Luke Starkey’s review published on Letterboxd:
What an overdue course correct for the character of Thor. While revisiting this franchise in its entirety, Throughout the MCU Thor’s always had a comedic element about him, even if the movies did their best to suppress it. However, With Taika Waititi now at the wheel, there was no holding back.
Now I'm not going to say it's the funniest film in the series so far, but it comes pretty damn close, falling short only by the fact not all of the humour landed perfectly. In fact, there were some jokes I thought were downright stupid, but for the most Thor: Ragnarok was indeed hilarious, and to be honest, the comedy, as brilliant as it was, was in such an abundance it managed to actually dilute the steaks presented here. There is a pretty heavy plot at play throughout this movie, and the amount of loss could be considered the highest at this point in the franchise. There are characters dropping off left, right and centre, and yet even in the direst of moments, there's always someone making a joke. I mean I'm all for breathing fresh life into these properties, and God knows Thor needed it, but this was such a departure from the tone and formula set up in the prior movies, you couldn't be blamed for finding it just a little jarring.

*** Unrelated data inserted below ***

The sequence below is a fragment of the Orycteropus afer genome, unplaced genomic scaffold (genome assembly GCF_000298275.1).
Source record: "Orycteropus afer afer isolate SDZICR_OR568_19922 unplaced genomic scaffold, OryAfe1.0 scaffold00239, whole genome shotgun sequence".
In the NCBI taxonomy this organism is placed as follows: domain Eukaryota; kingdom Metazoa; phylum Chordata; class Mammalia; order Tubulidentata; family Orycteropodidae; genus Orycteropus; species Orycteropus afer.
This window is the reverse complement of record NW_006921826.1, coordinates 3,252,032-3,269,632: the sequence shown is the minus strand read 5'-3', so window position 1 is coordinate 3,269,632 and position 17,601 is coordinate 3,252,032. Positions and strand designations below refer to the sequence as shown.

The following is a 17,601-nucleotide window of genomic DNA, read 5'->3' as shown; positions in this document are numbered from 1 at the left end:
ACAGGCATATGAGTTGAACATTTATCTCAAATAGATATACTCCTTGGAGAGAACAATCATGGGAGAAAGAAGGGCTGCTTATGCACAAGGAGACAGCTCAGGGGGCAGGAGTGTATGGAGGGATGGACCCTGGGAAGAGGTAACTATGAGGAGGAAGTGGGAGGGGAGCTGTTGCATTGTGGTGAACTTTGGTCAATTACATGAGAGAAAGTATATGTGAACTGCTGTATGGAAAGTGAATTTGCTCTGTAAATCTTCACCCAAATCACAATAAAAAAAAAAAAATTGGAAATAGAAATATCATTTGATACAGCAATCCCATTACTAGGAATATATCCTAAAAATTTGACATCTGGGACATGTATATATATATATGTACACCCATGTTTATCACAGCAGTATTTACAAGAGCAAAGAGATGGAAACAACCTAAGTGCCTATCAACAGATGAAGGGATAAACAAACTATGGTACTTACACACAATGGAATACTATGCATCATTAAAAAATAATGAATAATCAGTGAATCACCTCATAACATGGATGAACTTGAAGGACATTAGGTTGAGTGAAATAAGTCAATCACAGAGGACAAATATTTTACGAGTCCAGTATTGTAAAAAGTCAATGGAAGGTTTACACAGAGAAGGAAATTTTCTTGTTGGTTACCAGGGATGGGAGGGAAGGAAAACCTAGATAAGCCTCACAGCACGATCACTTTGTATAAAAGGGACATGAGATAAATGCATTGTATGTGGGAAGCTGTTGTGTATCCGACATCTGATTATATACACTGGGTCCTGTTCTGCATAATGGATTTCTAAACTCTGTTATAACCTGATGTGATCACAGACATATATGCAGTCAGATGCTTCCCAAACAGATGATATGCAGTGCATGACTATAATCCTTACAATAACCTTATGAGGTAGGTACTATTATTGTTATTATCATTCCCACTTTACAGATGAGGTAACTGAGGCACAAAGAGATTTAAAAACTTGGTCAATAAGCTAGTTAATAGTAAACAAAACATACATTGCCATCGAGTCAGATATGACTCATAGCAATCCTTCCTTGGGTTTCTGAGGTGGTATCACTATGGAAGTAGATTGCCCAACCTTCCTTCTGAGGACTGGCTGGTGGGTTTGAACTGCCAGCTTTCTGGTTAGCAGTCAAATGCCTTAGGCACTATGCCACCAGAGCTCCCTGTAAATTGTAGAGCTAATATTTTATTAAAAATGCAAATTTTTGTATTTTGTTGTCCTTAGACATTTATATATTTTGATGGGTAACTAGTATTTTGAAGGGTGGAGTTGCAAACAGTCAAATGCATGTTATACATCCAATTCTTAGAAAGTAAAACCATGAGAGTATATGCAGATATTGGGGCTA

Where the movie excels most is in its larger than life characters. Cate Blanchett seems to be having an absolute ball as the lead villain Hela and as Grandmaster, Jeff Goldblum turns his Goldblum up to 100. Apart from them, my favourite new edition was Valkyrie, played by Tessa Thompson, who brings a surprisingly raw human element to the somewhat goddess-like character. Hers along with Blanchett and Goldblum’s presence ups the tone, and gives our already well-established characters in Thor, Hulk and Loki something to bounce off of.
Thor: Ragnarok delivers in all the ways you didn't realise you wanted a Marvel movie to deliver. It's existence opened the floodgates for more opportunity moving forward in the MCU, allowing it's directors more room to move, and the freedom to bring their signature styles to the forefront. It's something I personally wish had happened sooner, but now that it's finally here, I won't complain.